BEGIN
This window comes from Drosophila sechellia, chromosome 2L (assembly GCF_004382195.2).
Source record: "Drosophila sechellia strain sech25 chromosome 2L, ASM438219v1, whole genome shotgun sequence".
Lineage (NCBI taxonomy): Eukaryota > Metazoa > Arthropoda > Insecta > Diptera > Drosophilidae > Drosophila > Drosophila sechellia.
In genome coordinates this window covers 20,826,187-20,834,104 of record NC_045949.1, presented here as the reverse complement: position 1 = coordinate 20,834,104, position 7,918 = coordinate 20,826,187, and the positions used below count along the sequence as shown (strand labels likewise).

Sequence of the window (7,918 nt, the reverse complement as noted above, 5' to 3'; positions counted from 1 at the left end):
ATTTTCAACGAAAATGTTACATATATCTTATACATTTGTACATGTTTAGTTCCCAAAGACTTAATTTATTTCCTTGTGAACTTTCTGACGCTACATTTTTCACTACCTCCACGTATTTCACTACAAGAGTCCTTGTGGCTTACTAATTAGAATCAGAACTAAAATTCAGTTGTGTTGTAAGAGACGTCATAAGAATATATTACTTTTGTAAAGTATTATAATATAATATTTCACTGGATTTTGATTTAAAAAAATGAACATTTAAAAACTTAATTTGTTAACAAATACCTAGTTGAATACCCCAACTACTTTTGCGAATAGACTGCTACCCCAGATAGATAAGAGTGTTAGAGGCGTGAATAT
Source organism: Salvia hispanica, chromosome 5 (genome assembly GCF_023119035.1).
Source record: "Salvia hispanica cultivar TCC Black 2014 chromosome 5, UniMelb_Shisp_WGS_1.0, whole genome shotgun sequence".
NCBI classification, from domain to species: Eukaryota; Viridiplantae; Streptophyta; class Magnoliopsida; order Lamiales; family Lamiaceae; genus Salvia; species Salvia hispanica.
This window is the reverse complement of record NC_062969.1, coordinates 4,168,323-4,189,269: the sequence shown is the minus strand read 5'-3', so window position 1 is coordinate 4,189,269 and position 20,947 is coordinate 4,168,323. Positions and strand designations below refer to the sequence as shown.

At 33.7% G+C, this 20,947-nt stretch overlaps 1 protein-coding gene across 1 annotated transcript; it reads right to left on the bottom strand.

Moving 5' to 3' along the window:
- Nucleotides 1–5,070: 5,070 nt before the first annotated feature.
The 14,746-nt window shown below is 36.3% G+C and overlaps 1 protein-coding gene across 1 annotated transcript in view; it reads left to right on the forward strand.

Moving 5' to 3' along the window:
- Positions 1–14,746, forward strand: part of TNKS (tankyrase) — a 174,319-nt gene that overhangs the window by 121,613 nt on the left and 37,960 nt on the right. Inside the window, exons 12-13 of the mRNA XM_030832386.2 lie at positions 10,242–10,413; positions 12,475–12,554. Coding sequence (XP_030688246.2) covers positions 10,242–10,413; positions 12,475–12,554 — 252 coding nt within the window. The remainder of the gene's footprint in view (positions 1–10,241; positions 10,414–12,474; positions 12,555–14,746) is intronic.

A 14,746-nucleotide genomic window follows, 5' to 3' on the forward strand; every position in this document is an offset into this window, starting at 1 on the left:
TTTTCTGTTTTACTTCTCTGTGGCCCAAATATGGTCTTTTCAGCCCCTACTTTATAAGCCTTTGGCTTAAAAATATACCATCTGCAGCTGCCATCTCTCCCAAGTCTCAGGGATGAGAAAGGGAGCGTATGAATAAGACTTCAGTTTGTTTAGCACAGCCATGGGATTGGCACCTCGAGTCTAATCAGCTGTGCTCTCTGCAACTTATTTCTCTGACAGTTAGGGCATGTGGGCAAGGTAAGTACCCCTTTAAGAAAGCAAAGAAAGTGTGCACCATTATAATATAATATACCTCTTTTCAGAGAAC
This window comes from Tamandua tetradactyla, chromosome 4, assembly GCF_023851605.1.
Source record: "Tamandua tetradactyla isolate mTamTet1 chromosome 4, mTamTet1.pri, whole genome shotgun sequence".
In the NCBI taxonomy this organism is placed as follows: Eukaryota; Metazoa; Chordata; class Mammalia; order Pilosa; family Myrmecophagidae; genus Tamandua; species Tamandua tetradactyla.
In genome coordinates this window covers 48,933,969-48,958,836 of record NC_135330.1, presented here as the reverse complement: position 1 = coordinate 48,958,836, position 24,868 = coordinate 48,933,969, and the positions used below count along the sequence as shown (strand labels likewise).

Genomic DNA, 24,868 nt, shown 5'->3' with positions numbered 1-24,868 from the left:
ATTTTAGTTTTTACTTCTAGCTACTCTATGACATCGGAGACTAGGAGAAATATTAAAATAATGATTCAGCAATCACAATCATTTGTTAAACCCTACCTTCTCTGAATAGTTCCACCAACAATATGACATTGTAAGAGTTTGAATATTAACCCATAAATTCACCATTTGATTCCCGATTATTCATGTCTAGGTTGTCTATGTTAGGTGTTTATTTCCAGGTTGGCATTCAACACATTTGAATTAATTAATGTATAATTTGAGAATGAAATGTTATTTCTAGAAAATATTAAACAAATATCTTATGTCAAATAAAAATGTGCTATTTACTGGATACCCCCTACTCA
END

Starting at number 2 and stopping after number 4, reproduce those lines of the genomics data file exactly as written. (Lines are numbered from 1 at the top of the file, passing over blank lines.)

Source record: "Drosophila sechellia strain sech25 chromosome 2L, ASM438219v1, whole genome shotgun sequence".
Lineage (NCBI taxonomy): Eukaryota > Metazoa > Arthropoda > Insecta > Diptera > Drosophilidae > Drosophila > Drosophila sechellia.
In genome coordinates this window covers 20,826,187-20,834,104 of record NC_045949.1, presented here as the reverse complement: position 1 = coordinate 20,834,104, position 7,918 = coordinate 20,826,187, and the positions used below count along the sequence as shown (strand labels likewise).